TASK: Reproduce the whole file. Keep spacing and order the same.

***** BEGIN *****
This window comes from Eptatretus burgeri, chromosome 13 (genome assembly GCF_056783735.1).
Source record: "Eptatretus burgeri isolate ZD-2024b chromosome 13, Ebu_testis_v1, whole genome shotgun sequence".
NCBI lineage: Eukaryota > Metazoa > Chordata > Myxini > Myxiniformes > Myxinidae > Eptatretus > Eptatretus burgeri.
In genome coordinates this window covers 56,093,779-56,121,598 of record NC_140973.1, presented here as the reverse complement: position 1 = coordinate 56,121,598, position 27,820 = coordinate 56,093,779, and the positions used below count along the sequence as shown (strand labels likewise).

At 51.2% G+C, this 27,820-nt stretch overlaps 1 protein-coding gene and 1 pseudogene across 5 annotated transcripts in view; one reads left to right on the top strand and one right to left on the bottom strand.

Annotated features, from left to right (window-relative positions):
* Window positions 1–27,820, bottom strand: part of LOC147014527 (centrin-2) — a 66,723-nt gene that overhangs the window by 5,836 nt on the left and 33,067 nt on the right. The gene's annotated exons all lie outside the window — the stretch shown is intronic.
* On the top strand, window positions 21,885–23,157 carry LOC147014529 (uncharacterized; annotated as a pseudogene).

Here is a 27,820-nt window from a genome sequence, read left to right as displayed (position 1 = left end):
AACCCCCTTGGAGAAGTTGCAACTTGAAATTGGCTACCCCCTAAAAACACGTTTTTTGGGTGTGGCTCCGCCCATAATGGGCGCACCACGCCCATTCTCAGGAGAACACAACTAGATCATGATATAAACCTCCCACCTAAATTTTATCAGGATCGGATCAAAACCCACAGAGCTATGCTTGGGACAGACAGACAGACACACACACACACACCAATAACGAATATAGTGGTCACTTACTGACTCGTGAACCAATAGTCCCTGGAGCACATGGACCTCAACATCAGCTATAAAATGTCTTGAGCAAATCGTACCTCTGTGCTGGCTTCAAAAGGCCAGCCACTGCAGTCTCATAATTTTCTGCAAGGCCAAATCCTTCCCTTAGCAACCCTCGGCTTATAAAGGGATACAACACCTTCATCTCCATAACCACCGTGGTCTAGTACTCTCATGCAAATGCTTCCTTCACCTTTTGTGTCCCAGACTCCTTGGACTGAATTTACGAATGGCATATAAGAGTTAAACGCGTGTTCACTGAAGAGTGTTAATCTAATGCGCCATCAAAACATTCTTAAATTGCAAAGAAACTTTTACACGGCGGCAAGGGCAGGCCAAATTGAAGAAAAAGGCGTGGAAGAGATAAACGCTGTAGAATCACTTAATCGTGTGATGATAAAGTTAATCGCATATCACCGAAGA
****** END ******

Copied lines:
This window comes from Eptatretus burgeri, chromosome 13 (genome assembly GCF_056783735.1).
Source record: "Eptatretus burgeri isolate ZD-2024b chromosome 13, Ebu_testis_v1, whole genome shotgun sequence".
NCBI lineage: Eukaryota > Metazoa > Chordata > Myxini > Myxiniformes > Myxinidae > Eptatretus > Eptatretus burgeri.
In genome coordinates this window covers 56,093,779-56,121,598 of record NC_140973.1, presented here as the reverse complement: position 1 = coordinate 56,121,598, position 27,820 = coordinate 56,093,779, and the positions used below count along the sequence as shown (strand labels likewise).

At 51.2% G+C, this 27,820-nt stretch overlaps 1 protein-coding gene and 1 pseudogene across 5 annotated transcripts in view; one reads left to right on the top strand and one right to left on the bottom strand.

Annotated features, from left to right (window-relative positions):
* Window positions 1–27,820, bottom strand: part of LOC147014527 (centrin-2) — a 66,723-nt gene that overhangs the window by 5,836 nt on the left and 33,067 nt on the right. The gene's annotated exons all lie outside the window — the stretch shown is intronic.
* On the top strand, window positions 21,885–23,157 carry LOC147014529 (uncharacterized; annotated as a pseudogene).

Here is a 27,820-nt window from a genome sequence, read left to right as displayed (position 1 = left end):
AACCCCCTTGGAGAAGTTGCAACTTGAAATTGGCTACCCCCTAAAAACACGTTTTTTGGGTGTGGCTCCGCCCATAATGGGCGCACCACGCCCATTCTCAGGAGAACACAACTAGATCATGATATAAACCTCCCACCTAAATTTTATCAGGATCGGATCAAAACCCACAGAGCTATGCTTGGGACAGACAGACAGACACACACACACACACCAATAACGAATATAGTGGTCACTTACTGACTCGTGAACCAATAGTCCCTGGAGCACATGGACCTCAACATCAGCTATAAAATGTCTTGAGCAAATCGTACCTCTGTGCTGGCTTCAAAAGGCCAGCCACTGCAGTCTCATAATTTTCTGCAAGGCCAAATCCTTCCCTTAGCAACCCTCGGCTTATAAAGGGATACAACACCTTCATCTCCATAACCACCGTGGTCTAGTACTCTCATGCAAATGCTTCCTTCACCTTTTGTGTCCCAGACTCCTTGGACTGAATTTACGAATGGCATATAAGAGTTAAACGCGTGTTCACTGAAGAGTGTTAATCTAATGCGCCATCAAAACATTCTTAAATTGCAAAGAAACTTTTACACGGCGGCAAGGGCAGGCCAAATTGAAGAAAAAGGCGTGGAAGAGATAAACGCTGTAGAATCACTTAATCGTGTGATGATAAAGTTAATCGCATATCACCGAAGA